Despite all of this the local school board has not only allowed teachers to carry concealed firearms they have provided training, 40 hours worth, to the teachers who have decided to carry firearms to school. The school board has declined to release just how many teachers are carrying firearms and have also declined to name who the teachers are. This decision is supposedly based on the school boards contention it would release security details to possible attackers. According to many parents the school board made this decision with out proper notification and discussion with the parents.
Superintendent David Thweatt of the Harrold Independent School District says he studied the issue for two years while he filled his school with more than 100,000 dollars in state-of-the-art security systems. According to Superintendent Thweatt even with the new keyless entry, camera system, lock-down buttons and classroom telephones, Thweatt said he still could not have prevented a mass murder like the one in an Amish one-room schoolhouse in Pennsylvania in 2006 that left five girls dead.
The move by the school district is attracting attention not only across the nation but in other countries as well. The Republican governor of the state Rick Perry, has endorsed the idea. The governor is a staunch advocate of right-to-carry provisions and has advocated allowing licensed gun owners to carry them into places where they can currently be banned, such as college campuses, churches, bars and private businesses. Some in Texas do oppose the gun toting teachers including Texans for Gun Safety board member Linda Siemers who said teachers or students carrying guns around school "is a terrifying idea." The Houston Teachers Union has voiced opposition to the program and the Dallas Morning News has issued an editorial against the program as well.
I support concealed carry for properly trained citizens. I fully agreed with Barack Obama's quote in his acceptance speech just a few hours ago.
"The reality of gun ownership may be different for hunters in rural Ohio than they are for those plagued by gang violence in Cleveland, but don't tell me we can't uphold the Second Amendment while keeping AK-47s out of the hands of criminals."While I can see some good in having armed personnel in schools, I believe arming teachers is not the answer. The odd thing is that when you combine the claimed security costs of $100,000 of equipment that has been installed in this particular school and the costs of training and liability insurance costs the school must incur then you could put an armed trained officer in the school for at least two years if not three. The liabilities don't end with the fact that a teacher could shoot someone or have their weapon taken away and used against them. What happens when a teacher feels threatened or uses bad judgment in when to draw and point a weapon at someone? Money that could have gone to education or to a certified, trained, and armed officer in school will go to the parents of the students who sue the teacher and school involved in the incident.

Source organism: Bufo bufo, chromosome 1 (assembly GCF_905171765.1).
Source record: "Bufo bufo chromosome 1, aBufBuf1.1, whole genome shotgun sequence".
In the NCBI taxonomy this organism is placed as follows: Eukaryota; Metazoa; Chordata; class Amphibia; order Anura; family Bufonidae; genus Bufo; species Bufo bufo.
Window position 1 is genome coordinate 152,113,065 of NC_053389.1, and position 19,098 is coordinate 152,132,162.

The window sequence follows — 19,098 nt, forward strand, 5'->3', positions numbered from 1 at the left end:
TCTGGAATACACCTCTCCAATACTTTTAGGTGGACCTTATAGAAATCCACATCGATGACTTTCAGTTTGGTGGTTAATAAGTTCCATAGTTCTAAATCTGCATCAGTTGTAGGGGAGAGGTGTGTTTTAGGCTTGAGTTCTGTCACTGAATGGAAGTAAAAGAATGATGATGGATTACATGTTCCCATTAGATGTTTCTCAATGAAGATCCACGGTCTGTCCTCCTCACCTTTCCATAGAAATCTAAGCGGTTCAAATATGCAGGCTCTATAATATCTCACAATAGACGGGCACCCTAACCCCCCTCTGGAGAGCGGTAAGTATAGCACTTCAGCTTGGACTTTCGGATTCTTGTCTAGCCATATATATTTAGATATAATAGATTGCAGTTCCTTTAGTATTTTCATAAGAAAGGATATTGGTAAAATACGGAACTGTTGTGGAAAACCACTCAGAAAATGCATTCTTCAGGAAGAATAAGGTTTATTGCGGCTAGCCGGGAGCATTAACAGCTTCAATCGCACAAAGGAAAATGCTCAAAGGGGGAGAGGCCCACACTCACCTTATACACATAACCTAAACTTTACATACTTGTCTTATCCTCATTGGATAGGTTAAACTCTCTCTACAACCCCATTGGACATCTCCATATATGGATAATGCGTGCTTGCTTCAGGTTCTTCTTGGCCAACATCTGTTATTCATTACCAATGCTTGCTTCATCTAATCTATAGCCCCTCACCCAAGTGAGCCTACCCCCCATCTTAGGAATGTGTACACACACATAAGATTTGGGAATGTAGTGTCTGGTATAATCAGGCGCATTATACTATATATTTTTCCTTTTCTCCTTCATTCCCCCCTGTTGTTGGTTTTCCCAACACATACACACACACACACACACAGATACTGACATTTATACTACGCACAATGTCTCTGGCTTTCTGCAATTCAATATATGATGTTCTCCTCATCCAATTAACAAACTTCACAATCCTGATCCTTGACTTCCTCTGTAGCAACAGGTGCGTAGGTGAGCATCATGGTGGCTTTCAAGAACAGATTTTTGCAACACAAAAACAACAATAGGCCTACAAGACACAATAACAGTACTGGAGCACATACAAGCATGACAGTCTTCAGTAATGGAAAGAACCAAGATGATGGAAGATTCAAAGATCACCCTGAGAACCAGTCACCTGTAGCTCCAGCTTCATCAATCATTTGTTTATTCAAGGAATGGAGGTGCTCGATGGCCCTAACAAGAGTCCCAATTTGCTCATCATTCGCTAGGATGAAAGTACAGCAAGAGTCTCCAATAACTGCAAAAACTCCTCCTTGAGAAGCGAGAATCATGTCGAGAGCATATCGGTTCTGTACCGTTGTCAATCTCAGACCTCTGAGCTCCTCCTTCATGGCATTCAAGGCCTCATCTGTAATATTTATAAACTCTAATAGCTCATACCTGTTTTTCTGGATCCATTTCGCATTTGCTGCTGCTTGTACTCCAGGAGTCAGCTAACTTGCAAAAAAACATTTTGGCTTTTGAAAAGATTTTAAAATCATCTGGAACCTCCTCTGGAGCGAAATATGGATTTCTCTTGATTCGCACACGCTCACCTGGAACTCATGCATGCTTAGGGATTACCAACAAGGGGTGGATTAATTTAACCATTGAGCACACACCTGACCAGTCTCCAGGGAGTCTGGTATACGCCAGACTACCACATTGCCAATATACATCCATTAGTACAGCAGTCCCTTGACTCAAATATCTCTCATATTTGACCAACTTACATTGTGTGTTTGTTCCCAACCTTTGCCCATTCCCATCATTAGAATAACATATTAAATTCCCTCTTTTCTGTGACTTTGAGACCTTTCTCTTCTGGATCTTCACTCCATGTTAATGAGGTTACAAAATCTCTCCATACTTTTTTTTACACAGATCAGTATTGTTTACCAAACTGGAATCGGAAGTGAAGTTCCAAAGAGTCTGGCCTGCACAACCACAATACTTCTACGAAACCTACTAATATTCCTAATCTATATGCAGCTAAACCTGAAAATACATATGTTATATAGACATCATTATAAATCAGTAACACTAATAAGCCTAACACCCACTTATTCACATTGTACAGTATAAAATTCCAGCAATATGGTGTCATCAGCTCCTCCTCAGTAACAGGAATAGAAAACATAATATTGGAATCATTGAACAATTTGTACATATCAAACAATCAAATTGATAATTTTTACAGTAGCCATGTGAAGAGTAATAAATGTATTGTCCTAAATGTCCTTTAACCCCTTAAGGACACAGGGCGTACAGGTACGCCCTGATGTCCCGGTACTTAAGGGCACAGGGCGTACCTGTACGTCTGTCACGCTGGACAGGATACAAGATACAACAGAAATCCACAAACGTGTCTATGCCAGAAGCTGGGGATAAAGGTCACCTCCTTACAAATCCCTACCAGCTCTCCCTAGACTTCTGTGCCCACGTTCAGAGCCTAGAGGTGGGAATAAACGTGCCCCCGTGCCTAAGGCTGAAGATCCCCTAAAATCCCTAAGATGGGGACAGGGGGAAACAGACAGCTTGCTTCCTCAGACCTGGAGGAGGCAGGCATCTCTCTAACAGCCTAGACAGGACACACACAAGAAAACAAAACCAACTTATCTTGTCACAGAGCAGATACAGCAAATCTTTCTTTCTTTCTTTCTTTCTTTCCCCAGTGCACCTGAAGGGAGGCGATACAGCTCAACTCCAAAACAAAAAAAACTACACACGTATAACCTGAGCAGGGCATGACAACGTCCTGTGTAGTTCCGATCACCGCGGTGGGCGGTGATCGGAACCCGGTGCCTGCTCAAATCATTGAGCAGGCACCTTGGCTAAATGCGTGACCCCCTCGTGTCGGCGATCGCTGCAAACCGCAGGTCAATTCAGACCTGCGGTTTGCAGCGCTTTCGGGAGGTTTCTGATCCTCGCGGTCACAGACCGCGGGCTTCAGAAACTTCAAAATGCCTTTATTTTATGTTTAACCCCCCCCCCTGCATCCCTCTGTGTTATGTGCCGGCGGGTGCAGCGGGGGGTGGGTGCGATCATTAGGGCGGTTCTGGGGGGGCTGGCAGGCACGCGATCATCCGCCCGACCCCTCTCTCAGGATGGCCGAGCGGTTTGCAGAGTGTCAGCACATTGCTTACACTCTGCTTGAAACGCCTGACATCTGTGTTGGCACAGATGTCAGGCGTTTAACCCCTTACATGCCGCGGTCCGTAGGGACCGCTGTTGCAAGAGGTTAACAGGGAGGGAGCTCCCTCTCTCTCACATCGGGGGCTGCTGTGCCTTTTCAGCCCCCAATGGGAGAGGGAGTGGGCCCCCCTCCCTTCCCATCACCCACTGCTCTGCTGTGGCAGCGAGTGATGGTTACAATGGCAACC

Law enforcement officers who attend 22 weeks of training and an additional 40 hours of training every two years get sued regularly for alleged excessive force complaints. I can see a lawsuit if not several as this program continues. Police officers go through psychological testing and extensive background checks in addition to all the training they receive. How many teachers would carry weapons if they had to go through psychological testing? How many would pass the tests? If someone fails a psychological test would you want that person teaching your kids with or without a concealed weapon?
I have spoken in this blog in the past about the cuts from the Bush administration which have all but removed federal funding for cops in the schools programs. President Clinton understood the need and included the program as part of the COPS programs which put 100,000 more cops on the streets and in the schools. We all want our children safe in schools however we must be reasonable and think through ideas before taking extreme measures which could backfire and create more problems than they are designed to solve.